In a world full of answers you start your journey by asking the right questions
When I read the piece I immediately thought of how much Nokia’s innovation strategy appears to be mirroring that IBM of circa the early 1990′s.
Read the press and the recent management upheavals read like an ongoing TV Soap Opera. Speculation over the fate of Symbian, Nokia’s inability to counter the global image of Apple’s innovative iPhone revolution and its ongoing profit downgrades all make for a troubled organisation. (See What ever happened to doing Business the Nokia Way?, A mobile lesson from the PC clone wars and While Nokia loses market share Apple chases profit share also TechCrunch’s As MeeGo VP Quits, Nokia CEO Taking Calls From Eric Schmidt, Will Microsoft And Nokia Team Up To Take On Apple, Google? and the comments on Nokia sells 260,000 smartphones a day)
IBM is remembered as the biggest loser of the PC wars of the 1990′s. OS2 failed to beat Windows and their Personal Computer business was decimated by the clone market. The early 1990′s were troubling times for Big Blue. With management upheavals, failed product launches and a lot of navel gazing about what business the company should be in.
Largely because of all this chaos IBM failed to make any impact on the world-wide web. There was no Internet Explorer or Google or Facebook equivalent to emerge from the IBM labs during the mid to late 1990′s – this was a company that gave the MobCon, and more importantly the “Freemium”, revolution a miss – and yet today IBM’s revenues still out perform all the winners of the internet revolution.
Even though it gave the MobCon a miss IBM remains an innovation leader. After all it was ranked 4th on Business Week’s Top 50 most innovative Companies earlier this year. (See Discovering the DNA of Apple’s Innovation Engine). So what is IBM doing right and what can it tell us about what Nokia may look like in the future?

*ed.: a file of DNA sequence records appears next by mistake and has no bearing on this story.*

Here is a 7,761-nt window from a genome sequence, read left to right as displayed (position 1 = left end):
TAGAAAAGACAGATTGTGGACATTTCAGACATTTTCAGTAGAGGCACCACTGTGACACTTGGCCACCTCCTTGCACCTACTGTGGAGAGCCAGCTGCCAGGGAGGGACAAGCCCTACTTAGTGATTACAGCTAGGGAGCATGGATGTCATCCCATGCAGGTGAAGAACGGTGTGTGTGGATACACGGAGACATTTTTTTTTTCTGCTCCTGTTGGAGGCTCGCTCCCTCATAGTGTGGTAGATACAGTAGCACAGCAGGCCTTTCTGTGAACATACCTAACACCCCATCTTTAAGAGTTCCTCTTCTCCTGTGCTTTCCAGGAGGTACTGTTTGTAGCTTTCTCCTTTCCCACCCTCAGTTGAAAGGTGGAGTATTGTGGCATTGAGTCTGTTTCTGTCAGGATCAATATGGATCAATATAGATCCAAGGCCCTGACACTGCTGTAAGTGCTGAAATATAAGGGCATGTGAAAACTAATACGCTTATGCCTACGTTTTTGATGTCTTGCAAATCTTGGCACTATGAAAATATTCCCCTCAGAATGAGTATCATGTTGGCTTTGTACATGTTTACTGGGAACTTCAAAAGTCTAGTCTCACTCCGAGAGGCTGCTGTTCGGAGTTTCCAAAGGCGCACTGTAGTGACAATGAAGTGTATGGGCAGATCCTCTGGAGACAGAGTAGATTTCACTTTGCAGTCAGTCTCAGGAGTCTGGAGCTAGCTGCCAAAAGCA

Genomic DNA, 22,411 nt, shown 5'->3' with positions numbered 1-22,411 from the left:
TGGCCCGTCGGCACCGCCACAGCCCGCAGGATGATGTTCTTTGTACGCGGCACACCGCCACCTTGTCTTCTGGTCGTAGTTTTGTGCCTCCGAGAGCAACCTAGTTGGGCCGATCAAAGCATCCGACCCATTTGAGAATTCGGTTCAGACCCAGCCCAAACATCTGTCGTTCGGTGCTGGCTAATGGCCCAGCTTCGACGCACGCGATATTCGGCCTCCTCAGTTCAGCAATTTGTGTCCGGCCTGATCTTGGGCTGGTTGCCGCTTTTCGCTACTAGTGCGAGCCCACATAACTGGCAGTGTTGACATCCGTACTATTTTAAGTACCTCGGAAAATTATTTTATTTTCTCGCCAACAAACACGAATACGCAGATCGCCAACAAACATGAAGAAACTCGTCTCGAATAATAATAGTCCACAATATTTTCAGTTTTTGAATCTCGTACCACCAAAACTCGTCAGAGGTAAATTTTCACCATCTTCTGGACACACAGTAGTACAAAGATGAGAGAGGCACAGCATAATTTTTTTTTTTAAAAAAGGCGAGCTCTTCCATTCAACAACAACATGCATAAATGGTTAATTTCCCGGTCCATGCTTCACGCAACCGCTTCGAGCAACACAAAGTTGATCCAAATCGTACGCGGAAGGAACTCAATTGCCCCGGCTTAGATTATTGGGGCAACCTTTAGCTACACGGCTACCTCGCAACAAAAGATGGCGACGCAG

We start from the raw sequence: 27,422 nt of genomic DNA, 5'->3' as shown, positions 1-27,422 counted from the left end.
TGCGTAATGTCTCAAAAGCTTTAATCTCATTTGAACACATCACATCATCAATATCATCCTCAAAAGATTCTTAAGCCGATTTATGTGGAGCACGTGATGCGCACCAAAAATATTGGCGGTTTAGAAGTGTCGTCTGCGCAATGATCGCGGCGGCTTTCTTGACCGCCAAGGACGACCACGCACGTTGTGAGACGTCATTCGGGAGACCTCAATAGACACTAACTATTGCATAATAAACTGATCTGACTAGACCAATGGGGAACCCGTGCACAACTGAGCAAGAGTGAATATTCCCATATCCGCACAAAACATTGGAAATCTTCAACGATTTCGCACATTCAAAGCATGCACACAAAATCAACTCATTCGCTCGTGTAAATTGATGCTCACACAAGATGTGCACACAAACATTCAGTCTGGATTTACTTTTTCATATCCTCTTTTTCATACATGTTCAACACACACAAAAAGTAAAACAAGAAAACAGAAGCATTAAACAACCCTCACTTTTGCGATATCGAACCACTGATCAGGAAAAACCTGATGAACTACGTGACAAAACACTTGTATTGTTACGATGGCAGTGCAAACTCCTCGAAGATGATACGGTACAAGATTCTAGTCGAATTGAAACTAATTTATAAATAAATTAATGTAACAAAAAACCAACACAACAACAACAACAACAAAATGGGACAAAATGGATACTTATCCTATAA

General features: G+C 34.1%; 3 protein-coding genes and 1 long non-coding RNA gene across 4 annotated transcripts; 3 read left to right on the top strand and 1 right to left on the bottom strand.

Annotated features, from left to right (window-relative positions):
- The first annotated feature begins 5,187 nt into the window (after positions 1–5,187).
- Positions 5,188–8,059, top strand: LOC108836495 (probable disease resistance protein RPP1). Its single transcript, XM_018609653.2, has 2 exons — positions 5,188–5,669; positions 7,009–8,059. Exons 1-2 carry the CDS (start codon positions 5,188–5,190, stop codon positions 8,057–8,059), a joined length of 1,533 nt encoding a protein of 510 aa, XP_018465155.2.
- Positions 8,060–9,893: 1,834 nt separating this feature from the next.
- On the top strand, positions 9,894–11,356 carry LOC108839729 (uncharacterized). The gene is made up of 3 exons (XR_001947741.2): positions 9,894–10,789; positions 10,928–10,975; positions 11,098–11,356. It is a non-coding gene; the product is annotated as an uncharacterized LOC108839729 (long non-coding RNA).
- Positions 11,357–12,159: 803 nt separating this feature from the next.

If you track down a cursory list of their acquisitions over the past decade you’ll see a trend emerging and that trend is a focus on Consulting Services (Think: PWC Consulting) and Business Data and Intelligence (Think: Cognos, Netezza).
In the mid 1990′s IBM refocused its business by discovering new ways of making money out of helping others reshape their business to take advantage of the internet revolution. It moved out of the business of manufacturing low margin boxes and moved into the high value business of enterprise software and services. IBM became the flag bearers of the eBusiness revolution. While everybody else was busy chasing Freemium traffic IBM quietly moved into the business of profiting from providing the expertise to allow everybody to build their own online eBusiness.
Here then is a radical blueprint for Nokia. Forget about trying to become a media entertainment portal, forget about its mobile OS business, even put aside R&D in mobile devices – products not the technology patents – and leave Google and Apple to fight out the “Freemium” iClone wars. Then focus on restructuring the company so it become the market leader in assisting the rest of the global economy in its efforts make money out of the new mobile economy.
If it can do this then Nokia will evolve into the most important technology services company of the early 21st century.